5. And in non-SEC West news, the SEC East is garbage. Seriously. Florida didn't belong in the stadium with Alabama. South Carolina made what we know to be an atrociously bad Vanderbilt team look pretty good, and Georgia lost to South Carolina just last week. Mizzou lost to one of the worst teams in the Big Ten (Indiana) on its home turf. How do you pick a winner from that group? In the SEC East, there are no winners. Only losers. 

Saturday, September 20, 2014

Twitter Exposes Cowardice: How Sports Writers Rule the World


A few observations regarding the events we're all sick of hearing about:

1. Social media has empowered the public to sway massive organizations where once it could not. A few years ago, the NFL wouldn't have heard the angry voices in reaction to the two game suspension it originally handed Ray Rice for punching his now wife in the face. Rice would be suiting up to play this weekend and the story would have disappeared within another week or two, or after Rice posted a 100-yard rushing performance. There have been many, many incidents of domestic violence in the NFL before Rice jacked a woman in the jaw. Where was the outcry then? It was stifled because there was no Twitter. Social media allowed millions of appalled voices to be heard. Punching a woman in the face is not okay or acceptable. The NFL and its sponsors could not ignore those voices. Now Rice, Peterson and Hardy are essentially suspended indefinitely and the NFL is re-writing its conduct policy. Social media is a powerful thing.

2. Money talks. The NFL was backpedaling a little in response to public outcry, but when the Minnesota hotel pulled its sponsorship of the Vikings after Adrian Peterson was indicted for felonious child abuse, that got the Vikings' attention real quick. Peterson was deactivated immediately. When Anheuser-Busch expressed its concern for the NFL's handling of Rice and Peterson the NFL's back-pedaling got a lot more vigorous. 

3. Sports writers on Twitter, with their masses of followers, have a lot of sway. Probably too much. See No. 1 above. If the public at large has a voice, sports writers fan the flames of public opinion. The problem with that is that sports writers aren't always right. Sports writers are guys with 4-year degrees in English who watch a lot of sports and write about it. They don't necessarily share our religious beliefs or our morals, and they have no credentials in counseling or how the legal system works for that matter. What makes a sports writer qualified to be leaders of millions of people on controversial topics regarding morals and virtue? I would argue nothing, but if you look back on Michael Sam, the NFL controversies of late or the latest Jameis Winston debacle, sports writers led the charge. And more interesting than that, the institutions all caved in to the sports writers' demands. It's an interesting world that puts the sports writers in charge. Because sports is so ingrained into the fabric of our society, what happens in sports impacts all of society. Therefore, in a weird way, sports writers now run our society. I know that sounds funny, but there's an element of truth to it that is scary. I don't want to be governed by sports writers (even though I would like to be a sports writer).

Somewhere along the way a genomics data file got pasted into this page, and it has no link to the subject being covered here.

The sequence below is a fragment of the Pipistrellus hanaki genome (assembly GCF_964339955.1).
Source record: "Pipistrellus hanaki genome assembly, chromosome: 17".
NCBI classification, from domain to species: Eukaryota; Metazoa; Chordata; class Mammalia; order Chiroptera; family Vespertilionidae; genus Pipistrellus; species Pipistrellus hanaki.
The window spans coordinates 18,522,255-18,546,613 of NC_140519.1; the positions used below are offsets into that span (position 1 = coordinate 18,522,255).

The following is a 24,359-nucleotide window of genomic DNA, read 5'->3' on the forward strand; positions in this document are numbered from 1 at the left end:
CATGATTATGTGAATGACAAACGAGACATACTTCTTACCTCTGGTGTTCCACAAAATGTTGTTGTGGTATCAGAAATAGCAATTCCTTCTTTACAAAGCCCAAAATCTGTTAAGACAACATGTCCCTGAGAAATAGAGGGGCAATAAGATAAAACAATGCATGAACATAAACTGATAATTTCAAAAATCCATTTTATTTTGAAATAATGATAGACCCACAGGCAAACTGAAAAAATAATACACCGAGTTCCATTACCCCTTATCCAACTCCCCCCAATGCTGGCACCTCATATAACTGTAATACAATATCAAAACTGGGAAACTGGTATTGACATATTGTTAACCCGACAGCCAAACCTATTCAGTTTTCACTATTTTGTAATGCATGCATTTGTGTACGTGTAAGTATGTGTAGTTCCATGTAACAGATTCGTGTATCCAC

4. The most offensive thing about the NFL's recent controversies and FSU's last-minute full-game suspension of Jameis Winston is that these institutions think that by caving to public pressure they can save face. They can't. Roger Goodell will always be the guy who thought that knocking out a woman with the punch of a fist isn't worth more than a 2-game suspension. The FSU administration will forever be known by everyone for believing that winning football games is more important than a rape accusation, stealing or yelling extremely offensive things at women. By kicking Rice out of the league or suspending Winston for a full game at the last minute all the NFL and FSU have shown is that they're scared of public opinion. Being scared of public opinion makes you a coward - not a leader. Fear of public opinion tells us nothing about what you really stand for. It just tells us that you're scared of losing your job. That's why many people have less faith in Roger Goodell than ever before. 

Okay, I'm going to try to entertain my kids and watch college football at the same time now. Wish me luck.